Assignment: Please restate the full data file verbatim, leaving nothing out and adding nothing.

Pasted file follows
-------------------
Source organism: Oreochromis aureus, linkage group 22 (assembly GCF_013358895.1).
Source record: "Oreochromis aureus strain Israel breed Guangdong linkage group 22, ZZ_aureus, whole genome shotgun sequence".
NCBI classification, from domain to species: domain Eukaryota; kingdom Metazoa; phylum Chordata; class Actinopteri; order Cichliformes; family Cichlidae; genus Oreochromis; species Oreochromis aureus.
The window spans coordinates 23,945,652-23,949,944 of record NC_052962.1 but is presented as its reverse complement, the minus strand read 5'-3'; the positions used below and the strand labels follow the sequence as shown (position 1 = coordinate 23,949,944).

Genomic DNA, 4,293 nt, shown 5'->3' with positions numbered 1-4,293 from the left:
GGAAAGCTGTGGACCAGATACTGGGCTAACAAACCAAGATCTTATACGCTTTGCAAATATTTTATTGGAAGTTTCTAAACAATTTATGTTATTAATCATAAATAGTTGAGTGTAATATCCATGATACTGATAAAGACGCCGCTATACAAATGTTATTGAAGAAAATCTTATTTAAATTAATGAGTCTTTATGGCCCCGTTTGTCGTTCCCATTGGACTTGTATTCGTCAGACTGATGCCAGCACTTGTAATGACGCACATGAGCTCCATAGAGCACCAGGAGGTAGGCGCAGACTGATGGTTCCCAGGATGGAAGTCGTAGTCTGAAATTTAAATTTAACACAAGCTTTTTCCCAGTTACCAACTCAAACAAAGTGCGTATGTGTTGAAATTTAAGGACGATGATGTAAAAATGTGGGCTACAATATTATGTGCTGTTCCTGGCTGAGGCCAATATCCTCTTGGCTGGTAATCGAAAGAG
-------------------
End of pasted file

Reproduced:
Source organism: Oreochromis aureus, linkage group 22 (assembly GCF_013358895.1).
Source record: "Oreochromis aureus strain Israel breed Guangdong linkage group 22, ZZ_aureus, whole genome shotgun sequence".
NCBI classification, from domain to species: domain Eukaryota; kingdom Metazoa; phylum Chordata; class Actinopteri; order Cichliformes; family Cichlidae; genus Oreochromis; species Oreochromis aureus.
The window spans coordinates 23,945,652-23,949,944 of record NC_052962.1 but is presented as its reverse complement, the minus strand read 5'-3'; the positions used below and the strand labels follow the sequence as shown (position 1 = coordinate 23,949,944).

Genomic DNA, 4,293 nt, shown 5'->3' with positions numbered 1-4,293 from the left:
GGAAAGCTGTGGACCAGATACTGGGCTAACAAACCAAGATCTTATACGCTTTGCAAATATTTTATTGGAAGTTTCTAAACAATTTATGTTATTAATCATAAATAGTTGAGTGTAATATCCATGATACTGATAAAGACGCCGCTATACAAATGTTATTGAAGAAAATCTTATTTAAATTAATGAGTCTTTATGGCCCCGTTTGTCGTTCCCATTGGACTTGTATTCGTCAGACTGATGCCAGCACTTGTAATGACGCACATGAGCTCCATAGAGCACCAGGAGGTAGGCGCAGACTGATGGTTCCCAGGATGGAAGTCGTAGTCTGAAATTTAAATTTAACACAAGCTTTTTCCCAGTTACCAACTCAAACAAAGTGCGTATGTGTTGAAATTTAAGGACGATGATGTAAAAATGTGGGCTACAATATTATGTGCTGTTCCTGGCTGAGGCCAATATCCTCTTGGCTGGTAATCGAAAGAG